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The Whale expert on board provided a commentary as the whales surfaced and dived, the boat was careful to keep a reasonable distance from the whales but nobody told the whales as one surfaced around twenty feet from the boat which shocked everyone and especially me who nearly dropped my camera, so I did not get that close up view. Thankfully our expert did get that shot which we publish below.

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Photo Whalegirl.org

Every now and again when you are travelling, you have that magical day that will stay with you for the rest of your life, our Whale Watching was one such day.

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The following day we followed a more traditional tourist path by visiting one of San Francisco’s main attractions, the island of Alcatraz. The tours leave Pier 33 and it advisable to arrive early as the queues begin to form to board the ferry. We had booked through the official Alcatraz Cruises website, if you thinking about going to Alcatraz be wary of tours that charge a large amount to go to Alcatraz and maybe a cruise around the harbour.

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For some reason, swarms of flies descended on the ferry as we boarded and were unwelcome travellers all the way across to the Island. Alcatraz became a military prison in 1907 and a maximum security penitentiary in 1934 and became part of American mythology because of the many films that have been made about the prison. When you arrive on the Island, you are shown to cell houses where you pick up the excellent audio tour which gives some background to the tour. Strangely, considering its reputation it was not the worst location in the world with the sights and sounds of San Francisco all around.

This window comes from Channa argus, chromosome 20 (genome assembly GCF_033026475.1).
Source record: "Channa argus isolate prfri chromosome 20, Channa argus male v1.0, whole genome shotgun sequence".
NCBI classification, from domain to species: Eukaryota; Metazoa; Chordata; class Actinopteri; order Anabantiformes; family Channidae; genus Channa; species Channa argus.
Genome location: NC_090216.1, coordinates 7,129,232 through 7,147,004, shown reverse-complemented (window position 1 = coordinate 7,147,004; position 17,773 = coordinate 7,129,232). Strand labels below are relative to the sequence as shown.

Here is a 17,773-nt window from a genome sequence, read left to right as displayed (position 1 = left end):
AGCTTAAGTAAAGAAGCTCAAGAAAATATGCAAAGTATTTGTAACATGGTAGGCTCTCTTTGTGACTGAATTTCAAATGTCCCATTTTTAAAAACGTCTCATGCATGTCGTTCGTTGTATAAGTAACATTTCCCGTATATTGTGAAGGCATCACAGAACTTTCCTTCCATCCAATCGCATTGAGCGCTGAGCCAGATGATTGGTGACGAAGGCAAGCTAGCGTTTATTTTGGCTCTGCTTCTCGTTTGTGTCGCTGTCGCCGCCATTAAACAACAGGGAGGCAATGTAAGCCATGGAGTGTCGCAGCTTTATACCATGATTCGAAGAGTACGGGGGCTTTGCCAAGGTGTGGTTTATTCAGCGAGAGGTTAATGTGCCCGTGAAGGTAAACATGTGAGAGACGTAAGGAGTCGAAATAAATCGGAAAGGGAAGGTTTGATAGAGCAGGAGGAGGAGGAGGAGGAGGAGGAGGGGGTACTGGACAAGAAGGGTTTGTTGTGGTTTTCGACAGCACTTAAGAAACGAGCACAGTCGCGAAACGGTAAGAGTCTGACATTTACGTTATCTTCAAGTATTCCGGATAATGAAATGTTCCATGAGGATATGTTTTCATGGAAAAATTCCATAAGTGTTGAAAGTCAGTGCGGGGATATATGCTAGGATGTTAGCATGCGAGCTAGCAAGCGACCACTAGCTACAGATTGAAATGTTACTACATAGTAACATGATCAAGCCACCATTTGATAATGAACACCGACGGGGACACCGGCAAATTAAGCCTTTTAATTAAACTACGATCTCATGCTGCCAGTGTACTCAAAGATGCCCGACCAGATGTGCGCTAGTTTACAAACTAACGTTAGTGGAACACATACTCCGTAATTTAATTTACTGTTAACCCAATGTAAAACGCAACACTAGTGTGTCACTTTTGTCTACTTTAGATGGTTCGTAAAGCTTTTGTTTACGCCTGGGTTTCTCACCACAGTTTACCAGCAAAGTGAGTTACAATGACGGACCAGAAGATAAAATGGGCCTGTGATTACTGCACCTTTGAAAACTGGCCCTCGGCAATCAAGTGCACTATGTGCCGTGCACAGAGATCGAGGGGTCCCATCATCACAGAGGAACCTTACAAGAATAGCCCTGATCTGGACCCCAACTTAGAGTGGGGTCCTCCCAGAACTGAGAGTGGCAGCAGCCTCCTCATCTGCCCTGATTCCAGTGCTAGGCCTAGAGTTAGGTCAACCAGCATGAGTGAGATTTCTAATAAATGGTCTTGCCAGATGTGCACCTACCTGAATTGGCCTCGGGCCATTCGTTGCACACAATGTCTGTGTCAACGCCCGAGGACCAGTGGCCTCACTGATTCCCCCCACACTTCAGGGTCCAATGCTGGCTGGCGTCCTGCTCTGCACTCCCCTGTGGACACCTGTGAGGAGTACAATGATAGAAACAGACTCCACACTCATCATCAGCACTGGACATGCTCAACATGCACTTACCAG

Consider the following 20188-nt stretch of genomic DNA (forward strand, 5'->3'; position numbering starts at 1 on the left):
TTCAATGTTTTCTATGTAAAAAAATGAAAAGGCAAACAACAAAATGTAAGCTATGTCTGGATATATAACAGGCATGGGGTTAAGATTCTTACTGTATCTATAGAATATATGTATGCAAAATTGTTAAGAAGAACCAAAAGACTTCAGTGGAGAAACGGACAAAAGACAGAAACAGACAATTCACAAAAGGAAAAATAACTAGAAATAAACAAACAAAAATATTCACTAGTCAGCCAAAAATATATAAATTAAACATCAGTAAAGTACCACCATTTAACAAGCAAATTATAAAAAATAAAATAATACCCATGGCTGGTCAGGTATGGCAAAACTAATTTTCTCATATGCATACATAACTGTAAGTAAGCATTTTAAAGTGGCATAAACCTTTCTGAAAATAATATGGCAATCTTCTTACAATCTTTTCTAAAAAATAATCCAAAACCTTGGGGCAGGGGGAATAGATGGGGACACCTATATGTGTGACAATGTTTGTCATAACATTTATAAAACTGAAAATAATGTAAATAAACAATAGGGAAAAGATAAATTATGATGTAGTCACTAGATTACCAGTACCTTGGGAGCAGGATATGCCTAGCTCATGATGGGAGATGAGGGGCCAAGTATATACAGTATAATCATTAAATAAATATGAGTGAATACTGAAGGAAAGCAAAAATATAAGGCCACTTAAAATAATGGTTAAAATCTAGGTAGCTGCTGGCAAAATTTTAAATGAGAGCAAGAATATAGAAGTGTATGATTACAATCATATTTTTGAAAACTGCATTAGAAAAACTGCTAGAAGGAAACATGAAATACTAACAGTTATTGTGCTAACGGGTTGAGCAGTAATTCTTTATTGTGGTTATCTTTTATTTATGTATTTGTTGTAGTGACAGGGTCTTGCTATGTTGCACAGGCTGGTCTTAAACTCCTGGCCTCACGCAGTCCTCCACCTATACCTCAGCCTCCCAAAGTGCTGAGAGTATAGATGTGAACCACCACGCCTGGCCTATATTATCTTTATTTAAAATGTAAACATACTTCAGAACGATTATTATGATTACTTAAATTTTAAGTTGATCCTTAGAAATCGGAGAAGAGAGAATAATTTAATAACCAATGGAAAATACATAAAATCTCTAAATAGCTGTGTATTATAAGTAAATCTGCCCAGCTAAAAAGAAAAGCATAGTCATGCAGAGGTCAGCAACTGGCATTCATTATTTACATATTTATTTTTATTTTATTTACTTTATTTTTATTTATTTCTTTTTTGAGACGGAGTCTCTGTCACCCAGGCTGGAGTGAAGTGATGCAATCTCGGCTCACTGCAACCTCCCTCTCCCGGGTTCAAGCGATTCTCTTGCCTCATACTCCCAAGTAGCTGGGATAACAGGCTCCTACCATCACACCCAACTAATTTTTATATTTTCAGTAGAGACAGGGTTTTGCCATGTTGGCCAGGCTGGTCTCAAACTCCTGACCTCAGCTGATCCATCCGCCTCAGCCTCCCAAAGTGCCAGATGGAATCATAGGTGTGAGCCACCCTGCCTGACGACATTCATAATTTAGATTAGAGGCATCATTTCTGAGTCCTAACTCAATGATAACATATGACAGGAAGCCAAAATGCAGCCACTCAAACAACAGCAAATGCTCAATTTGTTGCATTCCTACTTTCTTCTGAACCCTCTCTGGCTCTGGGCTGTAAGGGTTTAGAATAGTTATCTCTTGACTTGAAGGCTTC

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That said, Block D where the most rebellious prisoners were sent is pretty grim and some of the stories from ex-prisoners suggest a violent environment at times. Outside of the prison is a variety of buildings, some that date back to when it was a military base in the 19th century.

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Another of the main attractions of San Francisco is the cable cars that trundle up the steepest hills. They maybe a relic of a bygone age, but they are very popular with long queues at certain junctions. There are three ways to travel in the cars, sitting inside, sitting outside on benches and for the brave, standing on the running board.

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Fares are quite expensive at $7, therefore if you want value for money do not use for short journeys but travel the entire route. When you do this you will see the cable car in all its glory, in some sections it is like a roller coaster moving up and down the hills. It is a major operation controlling the cable cars with a grip man and a conductor, it is entertaining watching the various manoeuvres and the way they turn the cars around at the turntables.

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On our final day in San Francisco, we thought we would travel on the bus to Golden Gate Park which is really not that close to the bridge but is one of the largest parks in the city. The bus ride took us through the former hippie enclave of Haight Ashbury which was a focal point of the Summer of Love in the 1960s. A few shops try to trade on its bohemian past and a few locals and visitors try to recreate the time by dressing up in their hippie gear.